[ RadSafe ] Stack Emission Limits - Clarification
Wesley
wesvanpelt at verizon.net
Tue Feb 13 10:58:05 CST 2007
Barbara,
Thanks for your several updates to the stack emission limit discussion. As
always, your comments are very probing and useful.
Indeed, your example shows that even for a very short release time (1
minute) the annual average concentration is the critical calculation.
Your calculation indicates that, at an annual average concentration at the
air effluent concentration limit, the dose is 50 mrem. This is exactly the
dose that the NRC Part 20, Appendix B, Table 2 values are calculated to
give.
The ability to average over a year is based on the "0.1 rem in a year" dose
limit in 20.1301 for members of the public.
And I want to be very clear on how one can physically achieve the annual
average when there is only a very short emission time during the year.
Consider the radionuclide concentration at the exit point of a stack or
duct. If there is no radionuclide emission, the concentration is ZERO
whether there is a volume flow of air or not. Thus, one can turn off the
exhaust fan for 364 days if the radionuclide emission is confined to less
than one day.
Thanks for listening.
Best regards,
Wes
Wesley R. Van Pelt, PhD, CIH, CHP
Wesley R. Van Pelt Associates, Inc.
-----Original Message-----
From: radsafe-bounces at radlab.nl [mailto:radsafe-bounces at radlab.nl] On Behalf
Of BLHamrick at aol.com
Sent: Saturday, February 10, 2007 3:32 PM
To: radsafe at radlab.nl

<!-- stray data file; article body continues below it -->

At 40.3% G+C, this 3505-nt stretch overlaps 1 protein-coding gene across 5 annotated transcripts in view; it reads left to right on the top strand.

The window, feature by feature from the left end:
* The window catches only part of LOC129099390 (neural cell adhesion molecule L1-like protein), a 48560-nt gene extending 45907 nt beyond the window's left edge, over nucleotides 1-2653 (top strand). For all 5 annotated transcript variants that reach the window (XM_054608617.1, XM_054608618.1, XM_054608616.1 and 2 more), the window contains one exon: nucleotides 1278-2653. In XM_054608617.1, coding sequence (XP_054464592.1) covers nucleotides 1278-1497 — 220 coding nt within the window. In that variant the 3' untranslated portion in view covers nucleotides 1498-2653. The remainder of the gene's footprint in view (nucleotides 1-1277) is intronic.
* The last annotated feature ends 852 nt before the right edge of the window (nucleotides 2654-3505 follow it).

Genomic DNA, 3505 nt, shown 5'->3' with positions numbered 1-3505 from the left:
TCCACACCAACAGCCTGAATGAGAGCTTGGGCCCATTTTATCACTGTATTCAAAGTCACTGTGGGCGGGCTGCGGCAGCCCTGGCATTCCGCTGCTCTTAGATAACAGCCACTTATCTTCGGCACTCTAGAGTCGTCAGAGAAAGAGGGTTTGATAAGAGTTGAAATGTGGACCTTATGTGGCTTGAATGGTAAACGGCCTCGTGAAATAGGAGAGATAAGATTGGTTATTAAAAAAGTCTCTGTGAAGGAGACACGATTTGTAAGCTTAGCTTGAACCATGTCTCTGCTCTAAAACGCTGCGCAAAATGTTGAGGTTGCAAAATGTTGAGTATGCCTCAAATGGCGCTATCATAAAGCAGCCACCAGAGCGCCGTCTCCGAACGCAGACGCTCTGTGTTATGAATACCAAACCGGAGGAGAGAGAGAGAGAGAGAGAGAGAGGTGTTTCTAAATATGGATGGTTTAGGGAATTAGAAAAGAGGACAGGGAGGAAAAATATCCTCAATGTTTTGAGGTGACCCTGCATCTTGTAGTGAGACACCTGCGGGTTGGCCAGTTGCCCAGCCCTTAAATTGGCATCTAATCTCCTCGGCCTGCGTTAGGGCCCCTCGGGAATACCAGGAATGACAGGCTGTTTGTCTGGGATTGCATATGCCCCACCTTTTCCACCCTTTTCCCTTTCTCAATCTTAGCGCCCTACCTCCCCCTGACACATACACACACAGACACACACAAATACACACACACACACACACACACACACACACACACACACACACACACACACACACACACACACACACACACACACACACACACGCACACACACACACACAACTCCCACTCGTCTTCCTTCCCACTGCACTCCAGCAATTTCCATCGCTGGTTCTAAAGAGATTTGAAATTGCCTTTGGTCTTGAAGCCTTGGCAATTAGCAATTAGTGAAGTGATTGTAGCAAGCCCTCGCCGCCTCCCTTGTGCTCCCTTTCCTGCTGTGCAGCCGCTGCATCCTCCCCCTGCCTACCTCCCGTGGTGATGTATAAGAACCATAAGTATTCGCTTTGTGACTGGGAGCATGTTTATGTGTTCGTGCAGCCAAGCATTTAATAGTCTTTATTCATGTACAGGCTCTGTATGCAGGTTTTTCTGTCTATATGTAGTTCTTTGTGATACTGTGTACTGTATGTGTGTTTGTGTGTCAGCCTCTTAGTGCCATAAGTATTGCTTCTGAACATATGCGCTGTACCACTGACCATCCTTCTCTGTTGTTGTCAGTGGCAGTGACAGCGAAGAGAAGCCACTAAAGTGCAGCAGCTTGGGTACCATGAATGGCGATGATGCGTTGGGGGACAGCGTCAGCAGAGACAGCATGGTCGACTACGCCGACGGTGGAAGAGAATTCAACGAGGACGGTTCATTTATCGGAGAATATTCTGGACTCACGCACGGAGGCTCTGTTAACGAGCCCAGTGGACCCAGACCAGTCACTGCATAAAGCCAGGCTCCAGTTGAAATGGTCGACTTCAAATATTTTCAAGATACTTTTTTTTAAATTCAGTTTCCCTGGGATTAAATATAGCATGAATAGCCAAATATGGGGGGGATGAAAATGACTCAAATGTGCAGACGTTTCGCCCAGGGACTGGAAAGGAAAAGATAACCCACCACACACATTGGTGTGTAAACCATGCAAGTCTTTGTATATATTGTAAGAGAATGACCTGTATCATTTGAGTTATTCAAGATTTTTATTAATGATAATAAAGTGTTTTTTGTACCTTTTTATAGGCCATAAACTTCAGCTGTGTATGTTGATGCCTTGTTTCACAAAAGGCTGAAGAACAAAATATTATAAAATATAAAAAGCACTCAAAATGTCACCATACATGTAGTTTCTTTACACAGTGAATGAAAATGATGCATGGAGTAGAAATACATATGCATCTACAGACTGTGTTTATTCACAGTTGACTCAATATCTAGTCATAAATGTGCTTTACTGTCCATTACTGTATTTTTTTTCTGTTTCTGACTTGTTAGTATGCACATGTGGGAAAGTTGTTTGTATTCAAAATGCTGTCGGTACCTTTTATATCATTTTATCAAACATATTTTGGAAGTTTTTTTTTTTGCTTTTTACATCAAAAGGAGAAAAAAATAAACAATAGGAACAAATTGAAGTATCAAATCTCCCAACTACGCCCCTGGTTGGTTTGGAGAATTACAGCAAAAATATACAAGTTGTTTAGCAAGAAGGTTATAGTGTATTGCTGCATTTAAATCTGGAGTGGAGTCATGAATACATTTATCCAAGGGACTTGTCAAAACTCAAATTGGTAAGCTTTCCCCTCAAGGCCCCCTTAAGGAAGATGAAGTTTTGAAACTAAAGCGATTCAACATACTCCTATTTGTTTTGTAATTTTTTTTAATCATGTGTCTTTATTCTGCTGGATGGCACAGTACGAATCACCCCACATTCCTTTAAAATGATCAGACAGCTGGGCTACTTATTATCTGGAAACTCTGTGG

Subject: [ RadSafe ] Stack Emission Limits - Clarification
To all,
A kind, brave soul pointed out that in my earlier message, I had relied on
the wrong ALI for Cs-137. I kept thinking something was wrong, and
re-checked
the math, but never went back to the source. I had pulled out the
ingestion
ALI, not the inhalation ALI.
So (recognizing the limitations of converting ALI's to dose), indeed you
cannot meet the time-averaged annual concentration limit in 10 CFR 20,
Appendix
B and exceed a 100 millirem dose to a member of the public:
(2E-4 uCi/ml x 1 min) + (0 uCi/ml x 525,599 min)]/525,600 min (per year) =
3.8E-10 uCi/ml, which exceeds the 10 CFR 20, Appendix B effluent limit for
Cs-137 (which is 2 E-10 uCi/ml).
Now that I think about it, Otto's question may have been more along the
lines of this:
Say, I release 2E-4 uCi/ml x 1 min, at an exhaust rate of V/min, so I
release 2E-4 x V uCi total. Then, I run my exhaust the rest of the year
with no
releases at a rate of U/min, such that the final "annual" concentration is:
(2E-4 x V)/[(V x 1 min) + (U x 525,599 min) < 2E-10 uCi/ml, which will be
true if my ratio of U/V is high enough.
I thought there was language in the regulations about using the
"time-averaged" annual concentration, but I can't seem to find it. That
would prevent
the "bulk" averaging of total activity over total air volume that would
result
in Otto's original point.
Thanks for listening.
Barbara L. Hamrick
More information about the RadSafe
mailing list